Mom crying.

Dad crying.

Me crying.

The shaking got harder.

I have to call my father-in-law, Don.

My dad got on the line: "Do you want us there with you, son?" Yes. I needed to feel safe. I needed things to be back to normal. I needed this nightmare to be just that: a really bad dream that someone gets when they take painkillers. I needed this to be one of those narcotic nightmares.

I had to look Don's number up. I never committed it to memory. I didn't have to. He called our house at one o'clock every Sunday afternoon. You could set your watch by it. If I answered the phone on those afternoons he would always ask me about my health, the weather, the dogs and then he would want to talk to "the kid." Their conversations consisted of chit-chat about the weather, how many farm cats he now had in the barn at the old homestead, how many hands her mom had won during her weekly bridge game and of course who had died, gotten married or had a baby.


Excerpted from A Tear-Stained Letter by Vern Beachy Copyright © 2011 by Vern Beachy. Excerpted by permission of iUniverse, Inc.. All rights reserved. No part of this excerpt may be reproduced or reprinted without permission in writing from the publisher.
Excerpts are provided by Dial-A-Book Inc. solely for the personal use of visitors to this web site.

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Table of Contents


1 Mr. Bleachy?....................1
2 201 Poplar....................12
3 Three Days Late and Millions Short....................29
4 Flying Solo....................37
5 The Squeaky Wheel....................51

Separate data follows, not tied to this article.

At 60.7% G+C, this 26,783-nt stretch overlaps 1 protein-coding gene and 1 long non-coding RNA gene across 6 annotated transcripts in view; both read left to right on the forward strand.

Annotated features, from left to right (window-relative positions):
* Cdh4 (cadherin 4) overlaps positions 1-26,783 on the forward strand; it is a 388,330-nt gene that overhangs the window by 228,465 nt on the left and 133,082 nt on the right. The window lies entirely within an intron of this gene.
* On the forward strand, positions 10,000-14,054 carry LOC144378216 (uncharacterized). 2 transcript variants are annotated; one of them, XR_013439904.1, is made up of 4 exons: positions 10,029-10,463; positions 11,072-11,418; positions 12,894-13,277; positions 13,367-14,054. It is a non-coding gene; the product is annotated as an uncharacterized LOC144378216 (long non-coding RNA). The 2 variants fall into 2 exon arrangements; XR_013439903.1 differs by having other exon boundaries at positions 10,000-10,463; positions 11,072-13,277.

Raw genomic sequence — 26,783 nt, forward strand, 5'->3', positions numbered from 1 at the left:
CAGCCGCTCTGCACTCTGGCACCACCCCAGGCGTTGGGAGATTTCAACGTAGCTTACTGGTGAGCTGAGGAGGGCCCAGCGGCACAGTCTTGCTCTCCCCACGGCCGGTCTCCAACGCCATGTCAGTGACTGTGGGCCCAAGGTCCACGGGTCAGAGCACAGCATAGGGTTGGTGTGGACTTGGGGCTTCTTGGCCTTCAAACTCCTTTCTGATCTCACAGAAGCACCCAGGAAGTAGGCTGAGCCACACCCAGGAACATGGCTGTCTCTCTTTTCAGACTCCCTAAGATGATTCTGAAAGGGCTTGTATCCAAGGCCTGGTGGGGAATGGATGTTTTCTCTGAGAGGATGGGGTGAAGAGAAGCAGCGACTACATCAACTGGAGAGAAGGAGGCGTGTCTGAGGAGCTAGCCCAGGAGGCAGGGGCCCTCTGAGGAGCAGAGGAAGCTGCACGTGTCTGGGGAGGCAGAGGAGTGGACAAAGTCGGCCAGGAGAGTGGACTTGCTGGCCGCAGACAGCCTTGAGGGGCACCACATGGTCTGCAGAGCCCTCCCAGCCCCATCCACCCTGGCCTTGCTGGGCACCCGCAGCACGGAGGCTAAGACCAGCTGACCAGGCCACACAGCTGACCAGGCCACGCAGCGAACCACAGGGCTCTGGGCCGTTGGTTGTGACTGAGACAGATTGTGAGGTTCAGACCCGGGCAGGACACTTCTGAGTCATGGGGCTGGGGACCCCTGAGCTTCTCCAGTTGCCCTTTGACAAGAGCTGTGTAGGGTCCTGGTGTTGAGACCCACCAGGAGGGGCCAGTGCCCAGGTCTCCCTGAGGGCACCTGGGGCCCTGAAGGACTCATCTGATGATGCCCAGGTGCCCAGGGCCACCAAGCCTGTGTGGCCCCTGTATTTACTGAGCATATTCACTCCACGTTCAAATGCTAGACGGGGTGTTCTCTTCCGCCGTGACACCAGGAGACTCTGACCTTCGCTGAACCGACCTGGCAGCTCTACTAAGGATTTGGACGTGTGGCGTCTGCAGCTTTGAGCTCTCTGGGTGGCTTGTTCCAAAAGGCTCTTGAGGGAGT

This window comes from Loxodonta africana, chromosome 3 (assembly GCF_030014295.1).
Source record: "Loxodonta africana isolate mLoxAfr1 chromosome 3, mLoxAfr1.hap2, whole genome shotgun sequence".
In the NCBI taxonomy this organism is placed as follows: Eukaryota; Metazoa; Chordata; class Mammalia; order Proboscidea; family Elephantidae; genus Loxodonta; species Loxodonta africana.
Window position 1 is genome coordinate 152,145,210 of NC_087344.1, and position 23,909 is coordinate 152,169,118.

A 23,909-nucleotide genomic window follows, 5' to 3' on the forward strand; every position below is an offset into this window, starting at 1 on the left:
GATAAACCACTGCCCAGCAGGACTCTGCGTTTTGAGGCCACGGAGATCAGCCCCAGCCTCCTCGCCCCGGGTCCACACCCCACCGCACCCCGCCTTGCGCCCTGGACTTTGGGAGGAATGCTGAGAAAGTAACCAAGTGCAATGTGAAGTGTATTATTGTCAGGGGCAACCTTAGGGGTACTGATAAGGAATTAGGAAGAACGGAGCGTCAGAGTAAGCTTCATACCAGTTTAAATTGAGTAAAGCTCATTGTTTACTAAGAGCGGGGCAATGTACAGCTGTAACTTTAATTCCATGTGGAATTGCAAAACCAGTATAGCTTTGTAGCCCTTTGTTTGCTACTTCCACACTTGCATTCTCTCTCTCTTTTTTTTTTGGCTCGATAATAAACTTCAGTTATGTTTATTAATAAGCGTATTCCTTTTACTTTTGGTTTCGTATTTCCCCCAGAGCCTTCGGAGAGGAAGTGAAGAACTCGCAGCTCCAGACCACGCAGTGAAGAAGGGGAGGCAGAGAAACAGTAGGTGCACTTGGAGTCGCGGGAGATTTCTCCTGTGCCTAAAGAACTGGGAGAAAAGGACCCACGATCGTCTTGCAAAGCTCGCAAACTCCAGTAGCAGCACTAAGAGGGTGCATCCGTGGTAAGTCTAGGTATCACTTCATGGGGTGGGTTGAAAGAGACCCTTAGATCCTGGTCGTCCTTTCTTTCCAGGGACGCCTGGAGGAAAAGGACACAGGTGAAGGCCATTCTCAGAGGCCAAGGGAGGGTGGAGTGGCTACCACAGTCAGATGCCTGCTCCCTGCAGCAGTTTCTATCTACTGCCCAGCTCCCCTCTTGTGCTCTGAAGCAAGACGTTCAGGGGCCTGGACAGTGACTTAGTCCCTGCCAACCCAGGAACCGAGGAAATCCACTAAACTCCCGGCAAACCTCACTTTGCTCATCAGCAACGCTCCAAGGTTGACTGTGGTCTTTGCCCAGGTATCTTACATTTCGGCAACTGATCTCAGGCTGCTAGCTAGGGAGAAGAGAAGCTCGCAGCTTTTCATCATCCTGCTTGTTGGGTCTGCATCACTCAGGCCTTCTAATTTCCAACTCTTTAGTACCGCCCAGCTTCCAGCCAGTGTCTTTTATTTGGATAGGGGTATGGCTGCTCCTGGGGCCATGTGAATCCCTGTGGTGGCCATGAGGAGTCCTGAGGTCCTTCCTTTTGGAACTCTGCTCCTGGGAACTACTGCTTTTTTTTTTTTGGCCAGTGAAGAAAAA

6 Dear Melinda....................63
7 Moving on Up....................80
8 Lost....................90
9 A Grief Experience: Exit Stage Left....................101
10 Dirty White Walls....................112
11 Leave 'em at the Door....................122
12 Melinda 'Got' MS....................134
13 On a Monday in May....................147
14 Prosperity of Absence....................157
15 The Butterfly Effect....................167
16 Just Press Puree....................174
17 Learning to Fly and Flushing Gumby....................180
18 My Best Friend....................186
19 What If?....................191
20 A Report of Death....................201
21 Scanning My Mind....................206
22 Laughing Again....................213
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Customer Reviews

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( 2 )
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Sort by: Showing all of 2 Customer Reviews
  • Anonymous

    Posted August 4, 2012

    A MUST READ!! devastating, sad, inspiring, happy

    I have Never written a review or rated a book but, I feel so compelled to encourage anyone to read this book.

    Unfortunatley like the author I have multiple sclerosis the disease that changes your entire existance, at times painful, a dream crusher, always lurking in the background rearing up whenever and however it wants. I don't know anyone that has MS accept for myself so for me I related in so many different ways.

    I wasn't halfway through the book before I purchased it again and mailed it off to my mother and one to my sister. This book is tragic, sad, happy, inspiring and informative. I want my entire family and friends to read it. An eye opener!!!!!!!

    Was this review helpful? Yes  No   Report this review
  • Anonymous

    Posted September 28, 2011

    Thought provoking!

    Makes you wonder how much one person should have to bear? The tragic loss of a beloved spouse, combined with suffering with MS. Mr. Beachy has an excellent and unique writing style.

    Was this review helpful? Yes  No   Report this review